Last weekend I attended a seminar on "Liberty and Responsibility in the Major Works of Samuel P. Huntington." The participants included former Huntington students, such as myself, as well as academics and independent scholars interested in his writings. Though it operated under Chatham House rules, meaning that participants' contributions were off the record, the seminar served as a useful reminder of Huntington's prolific genius and of the continued relevance of his work.
Like many Harvard professors, Huntington was active in both real world politics and academia. He was an early New Deal supporter, advised several Democratic presidents and became a "Jackson" Democrat -- named after those Democrats who, led by the late Sen. Henry "Scoop" Jackson, combined moderate domestic politics with hard-line national security policies.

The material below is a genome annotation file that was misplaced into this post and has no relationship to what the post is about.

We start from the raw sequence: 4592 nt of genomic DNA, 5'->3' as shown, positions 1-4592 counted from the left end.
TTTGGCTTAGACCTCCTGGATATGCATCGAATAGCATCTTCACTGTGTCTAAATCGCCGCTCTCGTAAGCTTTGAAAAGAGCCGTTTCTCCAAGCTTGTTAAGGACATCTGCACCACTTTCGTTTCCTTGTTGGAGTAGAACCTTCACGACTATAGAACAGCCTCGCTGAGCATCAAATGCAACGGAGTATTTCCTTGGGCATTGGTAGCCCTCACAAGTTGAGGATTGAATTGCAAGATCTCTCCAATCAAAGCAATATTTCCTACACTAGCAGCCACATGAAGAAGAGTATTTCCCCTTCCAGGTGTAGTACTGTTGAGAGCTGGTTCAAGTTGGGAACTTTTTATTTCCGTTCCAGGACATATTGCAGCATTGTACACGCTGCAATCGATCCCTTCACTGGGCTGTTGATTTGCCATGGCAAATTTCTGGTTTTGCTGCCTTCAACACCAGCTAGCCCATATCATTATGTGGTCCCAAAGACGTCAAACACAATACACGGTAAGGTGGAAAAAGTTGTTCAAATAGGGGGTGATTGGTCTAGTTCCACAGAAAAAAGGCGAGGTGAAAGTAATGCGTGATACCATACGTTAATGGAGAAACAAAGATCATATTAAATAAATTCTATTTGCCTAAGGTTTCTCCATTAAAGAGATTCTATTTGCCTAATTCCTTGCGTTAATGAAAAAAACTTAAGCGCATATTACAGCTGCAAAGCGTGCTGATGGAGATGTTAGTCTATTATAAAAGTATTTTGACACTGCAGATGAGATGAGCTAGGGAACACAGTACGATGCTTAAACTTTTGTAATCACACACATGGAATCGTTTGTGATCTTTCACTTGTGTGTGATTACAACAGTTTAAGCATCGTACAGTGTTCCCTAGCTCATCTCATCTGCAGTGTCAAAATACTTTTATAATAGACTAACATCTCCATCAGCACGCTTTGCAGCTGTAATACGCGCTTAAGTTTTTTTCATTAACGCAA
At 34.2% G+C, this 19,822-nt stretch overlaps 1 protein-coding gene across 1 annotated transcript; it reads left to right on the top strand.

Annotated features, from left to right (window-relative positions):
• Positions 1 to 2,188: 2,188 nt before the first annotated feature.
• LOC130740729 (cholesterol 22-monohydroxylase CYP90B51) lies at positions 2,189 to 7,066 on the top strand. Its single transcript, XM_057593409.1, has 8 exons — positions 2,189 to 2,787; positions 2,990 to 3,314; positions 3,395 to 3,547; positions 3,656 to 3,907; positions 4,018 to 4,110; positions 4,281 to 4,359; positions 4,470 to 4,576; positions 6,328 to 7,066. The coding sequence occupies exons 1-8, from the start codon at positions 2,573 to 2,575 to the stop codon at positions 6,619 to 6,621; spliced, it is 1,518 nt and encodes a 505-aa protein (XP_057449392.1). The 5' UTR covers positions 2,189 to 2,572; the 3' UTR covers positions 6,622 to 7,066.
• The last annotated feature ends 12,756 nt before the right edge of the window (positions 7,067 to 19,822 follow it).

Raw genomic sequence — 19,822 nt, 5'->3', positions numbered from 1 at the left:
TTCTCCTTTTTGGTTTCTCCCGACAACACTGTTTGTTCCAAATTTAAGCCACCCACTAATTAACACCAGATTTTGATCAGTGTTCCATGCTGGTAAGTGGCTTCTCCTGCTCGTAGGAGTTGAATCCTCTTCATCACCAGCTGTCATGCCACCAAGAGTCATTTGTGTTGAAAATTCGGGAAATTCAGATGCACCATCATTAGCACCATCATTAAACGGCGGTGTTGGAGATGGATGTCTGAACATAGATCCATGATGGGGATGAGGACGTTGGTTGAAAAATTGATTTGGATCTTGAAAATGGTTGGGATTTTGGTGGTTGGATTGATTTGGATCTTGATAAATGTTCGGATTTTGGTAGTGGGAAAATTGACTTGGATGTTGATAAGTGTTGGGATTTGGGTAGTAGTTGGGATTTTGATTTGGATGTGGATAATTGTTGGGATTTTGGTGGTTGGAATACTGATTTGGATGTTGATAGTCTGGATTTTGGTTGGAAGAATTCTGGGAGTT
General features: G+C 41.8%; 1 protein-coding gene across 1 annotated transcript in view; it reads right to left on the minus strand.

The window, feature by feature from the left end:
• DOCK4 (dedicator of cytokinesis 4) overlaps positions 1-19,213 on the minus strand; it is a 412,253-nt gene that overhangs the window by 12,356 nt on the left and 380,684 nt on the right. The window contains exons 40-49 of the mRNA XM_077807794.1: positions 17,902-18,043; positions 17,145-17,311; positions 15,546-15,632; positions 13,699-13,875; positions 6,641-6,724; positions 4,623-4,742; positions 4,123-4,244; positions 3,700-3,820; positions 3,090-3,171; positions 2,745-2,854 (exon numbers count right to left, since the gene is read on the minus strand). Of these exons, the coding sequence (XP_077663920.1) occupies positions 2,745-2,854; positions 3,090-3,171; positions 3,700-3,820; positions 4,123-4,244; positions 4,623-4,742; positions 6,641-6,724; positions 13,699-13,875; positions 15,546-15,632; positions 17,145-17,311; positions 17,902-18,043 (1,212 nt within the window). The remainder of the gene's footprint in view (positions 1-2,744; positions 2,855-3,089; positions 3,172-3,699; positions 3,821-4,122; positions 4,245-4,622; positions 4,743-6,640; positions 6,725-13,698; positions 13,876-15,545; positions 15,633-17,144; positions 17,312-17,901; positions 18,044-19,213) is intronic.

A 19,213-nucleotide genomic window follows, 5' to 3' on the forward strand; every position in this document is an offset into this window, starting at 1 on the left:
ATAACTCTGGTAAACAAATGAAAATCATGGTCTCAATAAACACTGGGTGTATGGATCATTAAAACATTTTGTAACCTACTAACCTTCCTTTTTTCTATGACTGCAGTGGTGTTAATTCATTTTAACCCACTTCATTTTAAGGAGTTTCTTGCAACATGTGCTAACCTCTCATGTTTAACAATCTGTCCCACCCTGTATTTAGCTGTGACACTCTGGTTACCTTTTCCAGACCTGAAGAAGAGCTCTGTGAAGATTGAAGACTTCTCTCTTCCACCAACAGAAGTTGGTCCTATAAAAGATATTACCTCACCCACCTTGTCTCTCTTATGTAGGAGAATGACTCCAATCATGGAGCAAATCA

As a scholar, Huntington saw his mission as defending America's key institutions and core liberal principles of limited government, individual liberties, constrained majority rule and free-market economics from various contemporary threats. He saw these threats as ranging from domestic challenges like McCarthyism and multiculturalism to external ones such as Soviet communism and WMD terrorism.